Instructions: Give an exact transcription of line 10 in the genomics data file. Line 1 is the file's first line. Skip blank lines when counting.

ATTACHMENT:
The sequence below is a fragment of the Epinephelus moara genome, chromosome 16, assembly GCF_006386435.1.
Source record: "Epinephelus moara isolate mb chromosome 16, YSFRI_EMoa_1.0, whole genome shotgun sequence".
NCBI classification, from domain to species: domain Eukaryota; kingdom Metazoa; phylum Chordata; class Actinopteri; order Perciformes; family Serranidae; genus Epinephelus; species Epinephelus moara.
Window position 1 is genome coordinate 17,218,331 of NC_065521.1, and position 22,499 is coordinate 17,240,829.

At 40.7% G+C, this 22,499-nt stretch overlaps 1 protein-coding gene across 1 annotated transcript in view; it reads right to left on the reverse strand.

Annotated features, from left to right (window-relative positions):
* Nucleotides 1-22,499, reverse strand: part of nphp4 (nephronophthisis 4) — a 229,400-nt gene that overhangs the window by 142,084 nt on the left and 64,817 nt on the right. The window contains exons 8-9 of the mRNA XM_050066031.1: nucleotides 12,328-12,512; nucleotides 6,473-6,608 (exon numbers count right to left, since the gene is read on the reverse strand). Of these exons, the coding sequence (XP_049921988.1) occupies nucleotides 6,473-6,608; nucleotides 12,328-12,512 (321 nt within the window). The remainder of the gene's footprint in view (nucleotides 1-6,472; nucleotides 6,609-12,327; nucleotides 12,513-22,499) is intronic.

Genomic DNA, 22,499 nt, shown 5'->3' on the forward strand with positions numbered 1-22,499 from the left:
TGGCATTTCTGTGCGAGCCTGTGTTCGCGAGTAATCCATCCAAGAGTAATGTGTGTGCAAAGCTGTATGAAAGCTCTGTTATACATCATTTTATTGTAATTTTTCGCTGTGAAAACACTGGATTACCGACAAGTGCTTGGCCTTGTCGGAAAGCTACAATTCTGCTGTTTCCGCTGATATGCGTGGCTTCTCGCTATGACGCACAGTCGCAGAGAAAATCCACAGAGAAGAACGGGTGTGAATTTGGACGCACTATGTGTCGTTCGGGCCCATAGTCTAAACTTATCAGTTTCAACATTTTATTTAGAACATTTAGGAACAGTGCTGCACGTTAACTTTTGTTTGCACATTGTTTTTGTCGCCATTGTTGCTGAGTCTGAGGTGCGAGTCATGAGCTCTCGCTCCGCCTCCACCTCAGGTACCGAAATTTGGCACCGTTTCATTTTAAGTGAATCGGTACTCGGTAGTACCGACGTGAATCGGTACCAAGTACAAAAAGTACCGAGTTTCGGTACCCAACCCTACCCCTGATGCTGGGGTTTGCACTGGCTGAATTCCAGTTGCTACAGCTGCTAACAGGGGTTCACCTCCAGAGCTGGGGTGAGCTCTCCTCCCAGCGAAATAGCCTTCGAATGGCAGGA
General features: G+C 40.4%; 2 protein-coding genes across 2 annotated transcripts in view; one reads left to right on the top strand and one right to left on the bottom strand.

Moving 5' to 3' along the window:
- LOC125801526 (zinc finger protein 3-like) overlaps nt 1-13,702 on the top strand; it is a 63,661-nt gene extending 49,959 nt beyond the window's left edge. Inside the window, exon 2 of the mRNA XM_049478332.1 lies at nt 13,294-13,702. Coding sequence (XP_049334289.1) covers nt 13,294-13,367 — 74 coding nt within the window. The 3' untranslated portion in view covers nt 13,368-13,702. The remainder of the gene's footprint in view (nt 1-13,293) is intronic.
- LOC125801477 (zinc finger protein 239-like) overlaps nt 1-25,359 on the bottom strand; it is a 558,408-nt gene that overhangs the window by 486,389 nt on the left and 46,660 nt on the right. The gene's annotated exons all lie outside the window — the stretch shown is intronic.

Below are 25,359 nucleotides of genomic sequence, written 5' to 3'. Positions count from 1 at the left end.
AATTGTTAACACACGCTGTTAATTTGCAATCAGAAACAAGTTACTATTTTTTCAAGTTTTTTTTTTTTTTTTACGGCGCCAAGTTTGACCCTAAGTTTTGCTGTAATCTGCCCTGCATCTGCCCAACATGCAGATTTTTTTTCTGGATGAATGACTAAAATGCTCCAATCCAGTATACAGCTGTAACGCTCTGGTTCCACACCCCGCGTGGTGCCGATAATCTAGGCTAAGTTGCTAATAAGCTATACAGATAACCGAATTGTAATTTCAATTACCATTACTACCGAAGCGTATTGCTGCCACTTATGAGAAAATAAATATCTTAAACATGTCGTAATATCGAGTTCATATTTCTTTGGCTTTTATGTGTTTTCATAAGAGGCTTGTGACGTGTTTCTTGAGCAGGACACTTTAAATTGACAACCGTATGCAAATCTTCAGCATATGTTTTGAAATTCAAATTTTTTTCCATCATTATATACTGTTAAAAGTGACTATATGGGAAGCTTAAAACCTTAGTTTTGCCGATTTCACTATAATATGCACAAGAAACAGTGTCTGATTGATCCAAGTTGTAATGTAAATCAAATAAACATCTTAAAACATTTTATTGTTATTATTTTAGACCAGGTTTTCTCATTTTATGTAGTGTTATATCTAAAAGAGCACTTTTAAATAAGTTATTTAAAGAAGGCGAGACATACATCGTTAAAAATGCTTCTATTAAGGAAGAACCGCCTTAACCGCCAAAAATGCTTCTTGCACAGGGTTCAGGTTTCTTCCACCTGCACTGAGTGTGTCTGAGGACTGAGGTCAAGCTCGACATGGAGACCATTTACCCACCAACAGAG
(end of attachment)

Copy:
General features: G+C 40.4%; 2 protein-coding genes across 2 annotated transcripts in view; one reads left to right on the top strand and one right to left on the bottom strand.